Imagine the city you were raised in, renovated and booming with new businesses and tons of people. At first, you might think that the change is for the better, but is it really? You quickly begin to realize new people are moving in and rent is becoming too expensive, leaving native citizens closer to eviction each month. This is called gentrification, the process of renewal and rebuilding accompanied by the influx of middle-class or affluent people into deteriorating areas, often displacing poorer residents. Many say it is genius, due to its ability to advance society, but I disagree. I have witnessed the effect it has on housing and the economic status of local businesses.
Gentrification has become a serious issue in urban communities, like Brooklyn and Newark, Newark is in the process of being gentrified as we speak. As a Newark native, I recall the days of the early 2000s where Newark was filled with family-owned businesses and filled with tons of people, and the homelessness not being so huge than it is now. However, now it has taken a 180-degree turn. Gentrification has now taken apart the livelihood of small owned businesses and family-owned oriented companies and stories (like bodegas) and has a claimed victims with evictions and homelessness.
I was able to explore the gentrified areas of Newark and the damaged areas because of it. In my exploration, I discovered a town housing area in the Park Avenue district completely shut down. According to people who live close to the area, the city demanded that everyone in these houses were to be evicted and moved so that the city could rebuild it. But the problem is, no one really knows what's being built as this has been shut down for almost 2 years. Another site explored is a rundown bodega on a corner on Martin Luther King Blvd in downtown. Many small stores like these suffer due to the overwhelming competition of big named businesses taking over the frontlines of downtown and grabbing a hold of more customers.
This is a huge problem because a bodega can't compete with a big brand store like Whole Foods or a Starbucks, they fail economically and are forced to close or become bankrupt due to higher competing forces. Personally, my take is, a Starbucks and a Blaze Pizza are great for aesthetic appeal but cappuccino isn't going to suffice for a week against a can of beans or a bag of rice. Which leads to the problems of evictions and homelessness, due to people of the higher middle class coming into town and living here, the tax rates have gone up. Not to mention the fact that due to many of the higher middle class moving into homes, the costs of living and rent become much higher. This leads to many homeowners causing many of the other tenants in the homes to have their rents raised to an unbelievable/unaffordable amount. And when push comes to shove, and the rent starts to get out of hand, more evictions become the result. Thus leaving families with nowhere to go and no resources.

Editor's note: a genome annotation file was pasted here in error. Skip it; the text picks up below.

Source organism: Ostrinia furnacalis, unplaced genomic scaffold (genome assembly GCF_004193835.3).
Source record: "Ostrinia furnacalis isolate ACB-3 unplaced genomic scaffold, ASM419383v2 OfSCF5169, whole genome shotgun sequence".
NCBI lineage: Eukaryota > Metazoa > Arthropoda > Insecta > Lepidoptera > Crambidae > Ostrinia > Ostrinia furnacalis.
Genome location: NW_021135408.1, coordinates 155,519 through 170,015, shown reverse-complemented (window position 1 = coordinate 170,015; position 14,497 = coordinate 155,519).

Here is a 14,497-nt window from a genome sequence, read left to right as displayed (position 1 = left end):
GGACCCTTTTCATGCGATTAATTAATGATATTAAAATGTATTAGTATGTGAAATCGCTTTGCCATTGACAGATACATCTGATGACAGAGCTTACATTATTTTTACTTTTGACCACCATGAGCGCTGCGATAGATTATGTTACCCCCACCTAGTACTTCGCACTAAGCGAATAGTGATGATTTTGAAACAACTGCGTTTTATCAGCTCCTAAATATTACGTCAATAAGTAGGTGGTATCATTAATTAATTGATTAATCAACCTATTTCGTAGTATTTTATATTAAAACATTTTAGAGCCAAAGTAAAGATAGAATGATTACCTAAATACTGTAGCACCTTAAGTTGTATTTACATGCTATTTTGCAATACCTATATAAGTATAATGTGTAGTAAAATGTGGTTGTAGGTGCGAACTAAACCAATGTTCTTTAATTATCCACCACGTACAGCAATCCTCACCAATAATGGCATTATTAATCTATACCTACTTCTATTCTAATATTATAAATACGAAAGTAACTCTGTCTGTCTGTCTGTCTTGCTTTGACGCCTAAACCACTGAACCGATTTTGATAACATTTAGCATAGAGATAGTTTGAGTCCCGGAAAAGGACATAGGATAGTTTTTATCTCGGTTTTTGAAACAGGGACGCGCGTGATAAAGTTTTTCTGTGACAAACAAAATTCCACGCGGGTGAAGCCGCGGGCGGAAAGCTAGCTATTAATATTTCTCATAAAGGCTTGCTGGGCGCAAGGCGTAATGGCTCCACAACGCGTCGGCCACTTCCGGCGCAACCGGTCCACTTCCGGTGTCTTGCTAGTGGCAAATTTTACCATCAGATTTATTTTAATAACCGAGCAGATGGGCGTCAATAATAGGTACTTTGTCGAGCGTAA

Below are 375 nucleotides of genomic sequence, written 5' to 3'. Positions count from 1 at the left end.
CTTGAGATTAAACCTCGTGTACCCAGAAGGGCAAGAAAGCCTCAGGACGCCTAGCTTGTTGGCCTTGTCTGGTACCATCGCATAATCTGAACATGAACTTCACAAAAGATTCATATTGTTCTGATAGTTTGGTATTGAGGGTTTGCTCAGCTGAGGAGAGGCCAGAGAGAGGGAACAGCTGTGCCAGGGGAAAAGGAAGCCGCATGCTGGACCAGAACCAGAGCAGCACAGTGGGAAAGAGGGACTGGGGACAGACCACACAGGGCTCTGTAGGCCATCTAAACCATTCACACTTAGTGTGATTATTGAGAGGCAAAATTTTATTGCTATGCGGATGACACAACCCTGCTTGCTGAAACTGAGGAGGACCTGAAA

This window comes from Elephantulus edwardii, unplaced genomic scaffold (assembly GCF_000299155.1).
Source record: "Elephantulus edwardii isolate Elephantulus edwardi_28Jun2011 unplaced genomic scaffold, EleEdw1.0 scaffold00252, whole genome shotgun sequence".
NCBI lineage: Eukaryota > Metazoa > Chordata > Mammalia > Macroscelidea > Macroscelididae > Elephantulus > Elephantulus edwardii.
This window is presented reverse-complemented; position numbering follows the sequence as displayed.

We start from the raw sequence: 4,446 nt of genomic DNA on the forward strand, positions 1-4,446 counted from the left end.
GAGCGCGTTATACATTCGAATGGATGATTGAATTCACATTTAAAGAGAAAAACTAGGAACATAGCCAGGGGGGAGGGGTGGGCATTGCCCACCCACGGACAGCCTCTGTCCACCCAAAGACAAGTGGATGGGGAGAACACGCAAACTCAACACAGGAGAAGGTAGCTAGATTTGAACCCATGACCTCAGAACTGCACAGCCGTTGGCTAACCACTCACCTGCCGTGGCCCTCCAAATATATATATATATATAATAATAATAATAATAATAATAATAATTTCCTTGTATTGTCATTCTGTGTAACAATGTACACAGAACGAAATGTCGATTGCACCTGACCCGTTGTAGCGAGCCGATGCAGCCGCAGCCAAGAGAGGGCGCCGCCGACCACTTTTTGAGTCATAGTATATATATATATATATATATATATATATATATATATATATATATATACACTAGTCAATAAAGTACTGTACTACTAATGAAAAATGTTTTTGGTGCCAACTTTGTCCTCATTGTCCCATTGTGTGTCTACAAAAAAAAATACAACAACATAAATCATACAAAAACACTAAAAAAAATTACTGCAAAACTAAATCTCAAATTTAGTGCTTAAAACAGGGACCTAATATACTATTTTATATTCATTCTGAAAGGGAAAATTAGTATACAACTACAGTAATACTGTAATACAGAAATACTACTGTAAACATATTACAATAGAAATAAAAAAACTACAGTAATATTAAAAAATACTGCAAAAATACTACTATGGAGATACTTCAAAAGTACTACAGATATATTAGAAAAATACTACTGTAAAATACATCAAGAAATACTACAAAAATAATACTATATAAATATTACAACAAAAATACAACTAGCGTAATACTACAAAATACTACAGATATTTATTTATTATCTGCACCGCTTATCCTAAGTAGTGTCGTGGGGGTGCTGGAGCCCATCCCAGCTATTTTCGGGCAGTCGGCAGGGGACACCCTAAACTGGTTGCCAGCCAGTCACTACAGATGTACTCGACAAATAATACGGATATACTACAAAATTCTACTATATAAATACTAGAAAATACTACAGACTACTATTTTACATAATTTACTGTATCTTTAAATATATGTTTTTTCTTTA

Nonetheless, gentrification has affected me as well, as it has forced many of my closest friends to move from house to house. Some have even been evicted and forced to live on couches of whoever's home they could spend the night for the day. This issue needs to be solved, but that's the problem- I don't think this is a problem that could be easily fixed or fixed without a huge consequence. If I could change this issue in my society, I would but I have a doubt in my mind that it can be fixed. However, if this could be fixed I would say it'd be best if these new stored areas should be moved to a less populated area and leave room for more family named stores. Or possibly have rent prices to be lowered but due to human greed, landlords in Newark aren't possibly going to do so. But these are the issues urban communities face, and these are the problems that become swept under the rug until we chose to shed light through the new buildings and onto our future generation.